The EUR opens in North America this morning at USD1.2465 and EUR/CAD1.5340.

 

 

The Pound still hasn’t broken its 11-day sequence of rallying without testing the previous day’s low, even though the price action over the last 24 hours suggests a more two-way market than we’ve seen over the last couple of weeks. GBP/USD yesterday reached a high around 1.4330 during Mario Draghi’s Press Conference before giving back more than 2 cents to 1.4115 after President Trump’s comments in favour of a stronger US Dollar. It has subsequently recovered more than a full cent to 1.4250.

We’ve been wondering how the Pound would react once the subject of Brexit came back on to the agenda; something about which investors have heard very little in this new year. That is about to change as a row has broken out between the PM and her Chancellor, whilst a group of backbench MP’s say they are getting closer to the 48 votes needed to trigger a leadership election.

Chancellor Philip Hammond Hammond told business leaders in Davos that the government would seek only “modest” changes in its relationship with the European Union. “Instead of doing what we’re normally doing in the trade negotiations – taking two divergent economies with low levels of trade and trying to bring them closer together to enhance that trade, we are taking two completely interconnected and aligned economies with high levels of trade between them, and selectively moving them, hopefully very modestly, apart,” Hammond said.

After pro-Brexit Conservative MPs in Westminster reacted angrily to the speech, and some ministers privately made their disquiet known, Downing Street moved to distance the prime minister from her chancellor’s remarks. A source said: “Whilst we want a deep and special economic partnership with the EU after we leave, these could not be described as very modest changes.”

With this latest row set to run in to the weekend, today’s Q4 GDP numbers were a touch stronger than consensus forecasts but exactly in line with the +0.5% rise which the Bank of England expected in its November Quarterly Bulletin. The reaction has so far been fairly predictable: “Leave” supporters claim proof the UK can survive post-Brexit whilst the “Remain” camp argue it could all have been so much better. BoE Governor Carney is speaking in Davos later this afternoon.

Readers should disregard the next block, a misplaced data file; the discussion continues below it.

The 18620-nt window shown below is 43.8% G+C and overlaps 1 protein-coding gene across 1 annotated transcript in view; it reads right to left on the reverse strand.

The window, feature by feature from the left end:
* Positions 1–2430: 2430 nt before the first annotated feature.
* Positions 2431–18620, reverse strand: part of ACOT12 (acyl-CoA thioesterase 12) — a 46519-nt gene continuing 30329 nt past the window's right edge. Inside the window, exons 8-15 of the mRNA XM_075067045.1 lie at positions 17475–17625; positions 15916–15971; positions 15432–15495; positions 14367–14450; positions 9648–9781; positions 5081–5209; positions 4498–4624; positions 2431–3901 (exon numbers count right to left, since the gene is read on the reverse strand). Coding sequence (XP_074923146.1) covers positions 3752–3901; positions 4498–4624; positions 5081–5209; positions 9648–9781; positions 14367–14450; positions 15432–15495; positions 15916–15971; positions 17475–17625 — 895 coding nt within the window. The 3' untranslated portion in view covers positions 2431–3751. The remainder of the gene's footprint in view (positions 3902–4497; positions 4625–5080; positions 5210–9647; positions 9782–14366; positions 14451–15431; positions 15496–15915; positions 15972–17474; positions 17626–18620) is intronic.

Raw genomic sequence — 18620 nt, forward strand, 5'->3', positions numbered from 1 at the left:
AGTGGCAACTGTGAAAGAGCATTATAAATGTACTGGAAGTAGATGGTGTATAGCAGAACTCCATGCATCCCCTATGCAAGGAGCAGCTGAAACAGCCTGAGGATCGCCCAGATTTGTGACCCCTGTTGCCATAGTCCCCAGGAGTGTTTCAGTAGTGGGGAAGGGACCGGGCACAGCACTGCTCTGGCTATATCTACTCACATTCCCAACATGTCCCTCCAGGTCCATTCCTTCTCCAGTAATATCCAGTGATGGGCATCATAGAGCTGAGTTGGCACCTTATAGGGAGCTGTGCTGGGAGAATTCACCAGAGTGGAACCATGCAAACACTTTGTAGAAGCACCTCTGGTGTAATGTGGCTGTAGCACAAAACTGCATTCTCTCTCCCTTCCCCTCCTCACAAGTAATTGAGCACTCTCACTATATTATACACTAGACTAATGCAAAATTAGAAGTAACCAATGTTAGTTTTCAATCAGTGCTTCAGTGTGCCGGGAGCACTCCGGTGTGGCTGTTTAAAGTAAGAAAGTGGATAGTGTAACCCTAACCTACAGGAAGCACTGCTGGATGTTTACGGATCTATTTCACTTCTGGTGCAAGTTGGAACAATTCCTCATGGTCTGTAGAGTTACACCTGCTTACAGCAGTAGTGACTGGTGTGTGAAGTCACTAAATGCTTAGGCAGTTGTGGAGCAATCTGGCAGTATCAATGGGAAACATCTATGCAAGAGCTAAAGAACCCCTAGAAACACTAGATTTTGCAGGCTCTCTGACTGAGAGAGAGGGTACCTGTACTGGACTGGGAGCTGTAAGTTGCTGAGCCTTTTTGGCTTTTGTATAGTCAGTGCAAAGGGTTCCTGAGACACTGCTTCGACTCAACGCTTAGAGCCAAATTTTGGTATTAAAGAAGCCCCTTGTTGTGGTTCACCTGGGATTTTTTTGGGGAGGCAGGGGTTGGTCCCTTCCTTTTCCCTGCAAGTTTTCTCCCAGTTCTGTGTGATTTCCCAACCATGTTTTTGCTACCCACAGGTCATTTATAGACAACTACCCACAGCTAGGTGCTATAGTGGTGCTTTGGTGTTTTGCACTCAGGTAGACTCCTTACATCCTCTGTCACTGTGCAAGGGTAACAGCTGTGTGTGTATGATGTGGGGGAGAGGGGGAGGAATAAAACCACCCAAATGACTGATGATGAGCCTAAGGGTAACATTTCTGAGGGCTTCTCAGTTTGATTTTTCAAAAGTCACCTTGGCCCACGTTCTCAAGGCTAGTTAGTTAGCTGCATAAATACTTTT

The British Pound opens in North America this morning at USD1.4255, CAD1.7560 and AUD1.7655.

 

 

Our many Australian clients will be celebrating Australia Day today and we wish them all a happy and peaceful day of celebrations with friends and family and a very enjoyable long sunny weekend.

On the eve of the national day, currency markets in the Northern Hemisphere appeared very comfortable with an Australian Dollar at 80 US cents, though this one currency pair undoubtedly overstates the general strength of the AUD. Instead, it’s a US Dollar story which has been largely responsible for pushing the pair higher, along with the associated rise in commodities which nearly always accompanies a weaker USD.

We won’t find out for another 11 days what the Reserve Bank of Australia has to say – if anything – about the current mix of exchange rates. Before then, we have the quarterly CPI figures next Wednesday to navigate; a potentially tricky day if yesterday’s experience of New Zealand CPI is any guide.

The AUD opens in North America this morning at USD0.8090 with AUD/CAD at 0.9960 and AUD/NZD1.0980.

 

 

The NZD hasn’t been back on a US 74 cents ‘big figure’ since the long-awaited quarterly inflation numbers were published around 10pm London time on Wednesday evening. NZD/USD immediately tumbled a full cent to around 0.7325 before then recovering just under half these losses and overnight in Asia was down to 0.7295 before another rally into the mid-73’s.

In its last published monetary policy assessment back in early November, the RBNZ saw inflation reaching 2 percent in Q2 2018 as opposed to Q1 2019 which they had previously forecast. It also said it no longer sees headline inflation declining. As that forecast has now been torn up, investors are now awaiting the next one on February 8th.

In the meantime, analysts have been rushing to revise down their interest rate expectations. ANZ said the data have pushed its expectations for the Reserve Bank of New Zealand to hike the official cash rate back from November 2018 to mid-2019. ASB said, “it reinforces that there is no need for the Reserve Bank to raise interest rates anytime soon," whilst amongst the offshore banks Morgan Stanley noted “the weakness seen in 4Q inflation should see the RBNZ on-hold over 1H18, possibly with an added emphasis on the need for a weaker currency”.

The New Zealand Dollar opens in North America at USD0.7360 with NZD/CAD at 0.9065.